What’s the difference between THC and CBD?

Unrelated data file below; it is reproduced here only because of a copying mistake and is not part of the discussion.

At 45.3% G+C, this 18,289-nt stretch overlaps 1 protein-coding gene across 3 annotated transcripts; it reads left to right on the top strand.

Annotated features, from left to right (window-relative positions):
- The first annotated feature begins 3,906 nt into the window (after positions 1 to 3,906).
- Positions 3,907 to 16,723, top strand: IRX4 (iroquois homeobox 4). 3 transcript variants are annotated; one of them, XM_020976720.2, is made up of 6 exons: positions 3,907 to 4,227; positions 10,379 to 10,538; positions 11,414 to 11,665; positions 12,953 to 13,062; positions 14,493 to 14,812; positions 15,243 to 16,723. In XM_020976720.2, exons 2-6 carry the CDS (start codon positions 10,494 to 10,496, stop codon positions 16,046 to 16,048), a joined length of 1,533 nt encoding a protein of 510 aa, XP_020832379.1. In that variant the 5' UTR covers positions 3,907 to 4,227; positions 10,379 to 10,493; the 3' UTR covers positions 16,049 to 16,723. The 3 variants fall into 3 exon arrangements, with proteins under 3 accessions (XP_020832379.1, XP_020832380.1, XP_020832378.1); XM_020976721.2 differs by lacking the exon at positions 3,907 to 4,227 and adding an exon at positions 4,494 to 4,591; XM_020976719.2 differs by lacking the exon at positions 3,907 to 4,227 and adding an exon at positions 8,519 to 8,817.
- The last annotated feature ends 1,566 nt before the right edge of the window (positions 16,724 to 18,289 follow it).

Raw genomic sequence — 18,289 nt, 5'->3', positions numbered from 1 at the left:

The cannabis space can be intimidating to those who are just getting familiar with it, so there are likely a lot of questions—and that’s okay. When it comes to cannabis there are some things that are must-knows, for instance the difference between THC and CBD. You may have heard these terms floating around, or have heard about new CBD products that will soon be released, but what do the acronyms actually mean? And why do they matter? THC and CBD are both cannabinoids, which are molecules that have been found in the cannabis plant. They’re what react with your body to create the effects you feel from cannabis. Even though there are at least 100 cannabinoids found in cannabis plants, THC and CBD are the most well-studied, so those are the ones consumers tend to focus on. THC stands for delta-9-tetrahydrocannabinol. See why it was shortened? This is the cannabinoid you’re probably most familiar with, or at least the one you’ve heard of. THC is responsible for how your brain and body might react to cannabis you’ve consumed, no matter the method. It’s the reason you feel “high” or intoxicated. Commons effects of THC include euphoria, drowsiness, or slower reaction times. The higher the THC content, the more impaired you’re likely to find yourself. That’s why it’s important to start low and go slow when consuming cannabis, especially for those new to the product. CBD, on the other hand, which stands for cannabidiol, does not produce the same intoxicating effects that THC does. That being said, it still has an effect on your brain. It’s a little more subtle in its effects, in that it probably won’t cause you to feel the same euphoria that THC would. However, everyone reacts differently to cannabis, so even if you’re consuming CBD products you should still start low and go slow. CBD is often brought up in conversations about wellness, referencing its potential therapeutic effects, but there is no concrete evidence to back this up. It’s strictly anecdotal. Despite their differences, THC and CBD can actually work together. When consumed at the same time, CBD can help counteract some of the intoxicating effects caused by THC. This is why it’s generally recommended that new users, or those looking to minimize the risk of THC intoxication, should reach for a cannabis product containing 2.5 mg of THC and an equal or higher amount of CBD. Remember though, the cannabinoids need to be consumed TOGETHER in order for them to work as a team. Think of it like this: if you ate macaroni at 1pm, then ate some cheese at 1:15pm, that doesn’t make it mac and cheese. If you consume too much THC and then later try to use CBD to counteract the effects, it won’t work. For a quick recap, THC gets you high, CBD does not, and when taken together they can balance each other out. Keep this in mind when purchasing your next cannabis product.